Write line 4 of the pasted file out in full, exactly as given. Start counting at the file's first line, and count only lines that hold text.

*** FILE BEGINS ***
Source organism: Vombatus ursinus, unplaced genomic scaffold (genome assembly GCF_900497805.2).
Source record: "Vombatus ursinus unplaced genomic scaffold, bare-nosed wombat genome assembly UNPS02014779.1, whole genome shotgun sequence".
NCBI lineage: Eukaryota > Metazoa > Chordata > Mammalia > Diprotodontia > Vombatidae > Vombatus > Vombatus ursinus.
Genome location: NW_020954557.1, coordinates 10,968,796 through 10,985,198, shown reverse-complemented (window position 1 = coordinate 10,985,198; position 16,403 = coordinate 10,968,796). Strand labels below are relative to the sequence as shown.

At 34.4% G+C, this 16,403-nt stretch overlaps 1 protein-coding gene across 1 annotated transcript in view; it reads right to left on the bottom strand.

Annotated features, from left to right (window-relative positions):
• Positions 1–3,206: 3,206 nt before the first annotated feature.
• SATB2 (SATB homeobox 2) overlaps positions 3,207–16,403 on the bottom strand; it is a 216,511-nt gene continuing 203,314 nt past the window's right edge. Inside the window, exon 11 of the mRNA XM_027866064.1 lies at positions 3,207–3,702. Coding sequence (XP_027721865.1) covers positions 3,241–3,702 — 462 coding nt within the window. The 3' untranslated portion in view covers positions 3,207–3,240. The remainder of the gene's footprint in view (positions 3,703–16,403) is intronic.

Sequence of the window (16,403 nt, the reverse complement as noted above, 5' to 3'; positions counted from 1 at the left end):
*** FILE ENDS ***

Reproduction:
Genome location: NW_020954557.1, coordinates 10,968,796 through 10,985,198, shown reverse-complemented (window position 1 = coordinate 10,985,198; position 16,403 = coordinate 10,968,796). Strand labels below are relative to the sequence as shown.